Eight years ago, Zhang Wenting took a contract on 23.33 hectares of sand in Mu Us Desert bordering Shaanxi Province and the Inner Mongolia Autonomous Region in Northwest and North China.
The contract was to plant trees, but she wondered if she would be able to accomplish what she had set out to do this time.
Born in a small town near the desert, Zhang had tried several businesses before the age of 24 - a grocery shop, a chicken farm and photo shop. But she says she didn't do well in any of those ventures.
This time, after careful investigation, she decided to have a go at tapping the harsh desert and invested all her savings in the venture.
"I can't fail this time," said Zhang. "There can be no retreat this time, only advance."
Zhang, now 34, has reaped some rewards. And like Zhang, many other rural women in Shaanxi Province have joined the local "Green Mothers" project initiated by the Shaanxi Provincial Women's Federation and become a major force in improving the local environment.
When it comes to improving the environment, the old phrase "Women hold up half the sky" is no exaggeration in this northwestern province of China, said Ban Li, deputy secretary general of "The Green Mothers of Shaanxi" under the Shaanxi Provincial Women's Federation.
Shaanxi has long been plagued with drought and soil erosion. Today, the local women have been mobilized to help halt further degradation of the local environment.
In the past five years, some 14,982 women from all walks of life from 35 counties in the province have joined in the "Green Mothers" project. The project has several programs under its control to encourage local rural women to build clean methane pits or vegetable greenhouses or plant trees in the desert and barren Loess Plateau areas.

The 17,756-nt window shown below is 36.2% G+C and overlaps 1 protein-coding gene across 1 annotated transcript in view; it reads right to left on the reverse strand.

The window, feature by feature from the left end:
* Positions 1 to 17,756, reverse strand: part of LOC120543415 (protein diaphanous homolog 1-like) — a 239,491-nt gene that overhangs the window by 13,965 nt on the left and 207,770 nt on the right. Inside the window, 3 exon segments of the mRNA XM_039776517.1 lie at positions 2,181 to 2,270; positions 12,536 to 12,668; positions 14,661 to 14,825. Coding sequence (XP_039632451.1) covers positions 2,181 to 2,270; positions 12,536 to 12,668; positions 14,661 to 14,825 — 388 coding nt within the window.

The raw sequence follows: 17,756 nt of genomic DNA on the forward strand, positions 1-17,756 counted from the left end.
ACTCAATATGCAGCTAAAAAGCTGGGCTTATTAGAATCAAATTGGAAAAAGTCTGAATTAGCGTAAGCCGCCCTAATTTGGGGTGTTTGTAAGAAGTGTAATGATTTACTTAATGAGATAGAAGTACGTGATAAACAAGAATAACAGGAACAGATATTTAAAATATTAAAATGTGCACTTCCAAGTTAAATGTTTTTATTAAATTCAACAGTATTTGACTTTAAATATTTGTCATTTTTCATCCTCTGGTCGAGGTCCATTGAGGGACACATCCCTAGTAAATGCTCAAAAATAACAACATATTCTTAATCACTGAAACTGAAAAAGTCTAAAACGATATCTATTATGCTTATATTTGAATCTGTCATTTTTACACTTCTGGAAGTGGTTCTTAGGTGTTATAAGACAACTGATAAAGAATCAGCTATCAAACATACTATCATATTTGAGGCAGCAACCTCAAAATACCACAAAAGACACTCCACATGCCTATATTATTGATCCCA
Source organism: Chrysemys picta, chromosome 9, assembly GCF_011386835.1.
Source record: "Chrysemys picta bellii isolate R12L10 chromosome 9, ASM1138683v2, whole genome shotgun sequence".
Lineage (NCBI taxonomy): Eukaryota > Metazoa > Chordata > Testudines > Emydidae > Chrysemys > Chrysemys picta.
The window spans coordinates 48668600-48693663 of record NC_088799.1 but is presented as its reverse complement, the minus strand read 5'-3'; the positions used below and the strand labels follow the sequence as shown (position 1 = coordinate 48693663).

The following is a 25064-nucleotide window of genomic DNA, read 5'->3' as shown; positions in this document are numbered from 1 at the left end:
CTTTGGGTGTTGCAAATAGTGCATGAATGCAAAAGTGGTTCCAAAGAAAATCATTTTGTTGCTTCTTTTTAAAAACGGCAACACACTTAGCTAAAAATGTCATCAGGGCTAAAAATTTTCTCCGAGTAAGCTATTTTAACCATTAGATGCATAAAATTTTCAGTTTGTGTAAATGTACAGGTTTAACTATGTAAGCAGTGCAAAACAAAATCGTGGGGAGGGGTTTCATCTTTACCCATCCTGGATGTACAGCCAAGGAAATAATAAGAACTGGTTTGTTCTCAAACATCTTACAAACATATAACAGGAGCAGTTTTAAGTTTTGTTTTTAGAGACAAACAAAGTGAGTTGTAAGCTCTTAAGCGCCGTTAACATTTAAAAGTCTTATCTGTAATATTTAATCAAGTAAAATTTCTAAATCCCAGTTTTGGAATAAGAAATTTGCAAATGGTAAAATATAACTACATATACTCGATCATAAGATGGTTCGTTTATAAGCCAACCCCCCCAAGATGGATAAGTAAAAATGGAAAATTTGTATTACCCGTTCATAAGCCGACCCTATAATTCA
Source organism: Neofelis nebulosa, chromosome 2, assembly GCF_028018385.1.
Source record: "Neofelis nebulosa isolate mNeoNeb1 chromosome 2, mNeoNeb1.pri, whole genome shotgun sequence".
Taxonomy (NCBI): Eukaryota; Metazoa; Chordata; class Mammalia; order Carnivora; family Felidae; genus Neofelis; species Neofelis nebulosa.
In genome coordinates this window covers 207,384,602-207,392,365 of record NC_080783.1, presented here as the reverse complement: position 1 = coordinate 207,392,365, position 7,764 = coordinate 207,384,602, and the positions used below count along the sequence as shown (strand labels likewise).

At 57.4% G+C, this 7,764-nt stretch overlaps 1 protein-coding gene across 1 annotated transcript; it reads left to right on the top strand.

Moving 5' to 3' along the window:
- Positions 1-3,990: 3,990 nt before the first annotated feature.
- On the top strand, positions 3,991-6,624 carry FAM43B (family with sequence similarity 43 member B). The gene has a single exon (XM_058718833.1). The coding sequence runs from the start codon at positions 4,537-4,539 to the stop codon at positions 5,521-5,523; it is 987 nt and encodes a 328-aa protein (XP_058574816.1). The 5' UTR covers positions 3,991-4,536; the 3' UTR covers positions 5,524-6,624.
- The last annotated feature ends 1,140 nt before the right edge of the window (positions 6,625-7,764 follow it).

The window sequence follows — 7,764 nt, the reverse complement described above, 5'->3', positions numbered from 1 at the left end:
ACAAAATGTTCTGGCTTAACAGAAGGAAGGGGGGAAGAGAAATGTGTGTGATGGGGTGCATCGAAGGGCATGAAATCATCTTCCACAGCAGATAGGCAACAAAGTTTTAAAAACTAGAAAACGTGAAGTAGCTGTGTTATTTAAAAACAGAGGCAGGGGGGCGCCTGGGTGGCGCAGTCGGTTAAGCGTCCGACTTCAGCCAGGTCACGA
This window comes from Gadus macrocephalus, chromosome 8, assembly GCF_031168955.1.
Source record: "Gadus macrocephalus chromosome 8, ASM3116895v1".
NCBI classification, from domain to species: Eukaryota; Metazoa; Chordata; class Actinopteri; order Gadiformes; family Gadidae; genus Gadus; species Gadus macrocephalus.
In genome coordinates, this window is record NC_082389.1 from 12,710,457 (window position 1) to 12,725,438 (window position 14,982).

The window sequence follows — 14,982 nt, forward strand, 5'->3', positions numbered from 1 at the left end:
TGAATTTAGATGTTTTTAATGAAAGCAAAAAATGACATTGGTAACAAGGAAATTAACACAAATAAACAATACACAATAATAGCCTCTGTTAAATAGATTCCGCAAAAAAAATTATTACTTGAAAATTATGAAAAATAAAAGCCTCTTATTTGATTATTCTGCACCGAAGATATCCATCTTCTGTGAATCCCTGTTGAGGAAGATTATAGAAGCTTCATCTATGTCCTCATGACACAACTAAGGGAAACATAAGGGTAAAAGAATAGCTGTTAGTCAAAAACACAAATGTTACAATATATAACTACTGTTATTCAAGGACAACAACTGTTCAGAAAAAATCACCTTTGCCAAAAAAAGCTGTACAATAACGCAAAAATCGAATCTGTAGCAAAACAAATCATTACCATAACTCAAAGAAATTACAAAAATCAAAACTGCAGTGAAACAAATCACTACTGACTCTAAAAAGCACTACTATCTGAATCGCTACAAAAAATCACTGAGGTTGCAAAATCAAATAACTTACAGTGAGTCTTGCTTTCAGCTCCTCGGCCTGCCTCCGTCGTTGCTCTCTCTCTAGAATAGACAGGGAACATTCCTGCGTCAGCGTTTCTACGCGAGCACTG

These women have helped build and plant some 67 hectares of "demonstration green woods" in Yan'an, Xi'an and Yangling, as well as on the border of the Mu Us Desert, Ban said.
In a series of projects from tree planting, sustainable agriculture, green families, and green schools to green communities, the "Shaanxi Green Mothers" have pushed the message of sustainable development, Ban said.
Zhang Wenting's success story is one of toil and joy.
After selling their houses in the town, Zhang, along with her husband Du Xusheng and another 11 households, moved into the desert.
<b>Odyssey in the desert</b>
In the first year, her family had to live in a tent under the yellow sky, ravaged by the sand-filled howling wind.
It took them three months to level the sand with two bulldozers. Then they planted 30,000 poplars and willows around the area within one month, which served as a natural protective shield against the savage wind. In the following year, they dug several wells.
"That was the hardest time for me," said Zhang. Without any experience in farming, she had to learn from the very beginning. Since the trees hadn't grown strong enough to block the wind, the seeds she sowed were often blown away.
"I often had nightmares at that time," recalled Zhang. "I feared I would wake up to discover that my crops had disappeared."
Even worse was the isolation. "It seemed there was no hope sometimes," Zhang said, "especially when I had no gains, only losses after a year of backbreaking work."
In the third year Zhang got a loan of 1 million yuan (US$120,000) with the help of the local government to plant fruit trees.
The next autumn, Zhang smiled as she looked at the peaches, apricots and apples hanging heavily from the branches of the trees she had planted.